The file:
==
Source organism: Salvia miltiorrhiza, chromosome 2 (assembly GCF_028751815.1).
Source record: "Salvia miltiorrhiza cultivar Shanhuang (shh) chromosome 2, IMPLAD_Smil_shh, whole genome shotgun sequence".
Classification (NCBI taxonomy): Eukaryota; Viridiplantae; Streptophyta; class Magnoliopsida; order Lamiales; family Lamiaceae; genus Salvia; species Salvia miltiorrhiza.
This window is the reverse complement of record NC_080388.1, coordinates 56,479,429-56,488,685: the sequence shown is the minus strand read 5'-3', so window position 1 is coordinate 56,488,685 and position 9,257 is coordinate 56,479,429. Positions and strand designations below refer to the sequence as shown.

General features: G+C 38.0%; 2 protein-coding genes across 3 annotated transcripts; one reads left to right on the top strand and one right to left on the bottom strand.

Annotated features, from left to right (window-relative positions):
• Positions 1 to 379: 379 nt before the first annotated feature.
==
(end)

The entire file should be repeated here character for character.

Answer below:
Source organism: Salvia miltiorrhiza, chromosome 2 (assembly GCF_028751815.1).
Source record: "Salvia miltiorrhiza cultivar Shanhuang (shh) chromosome 2, IMPLAD_Smil_shh, whole genome shotgun sequence".
Classification (NCBI taxonomy): Eukaryota; Viridiplantae; Streptophyta; class Magnoliopsida; order Lamiales; family Lamiaceae; genus Salvia; species Salvia miltiorrhiza.
This window is the reverse complement of record NC_080388.1, coordinates 56,479,429-56,488,685: the sequence shown is the minus strand read 5'-3', so window position 1 is coordinate 56,488,685 and position 9,257 is coordinate 56,479,429. Positions and strand designations below refer to the sequence as shown.

General features: G+C 38.0%; 2 protein-coding genes across 3 annotated transcripts; one reads left to right on the top strand and one right to left on the bottom strand.

Annotated features, from left to right (window-relative positions):
• Positions 1 to 379: 379 nt before the first annotated feature.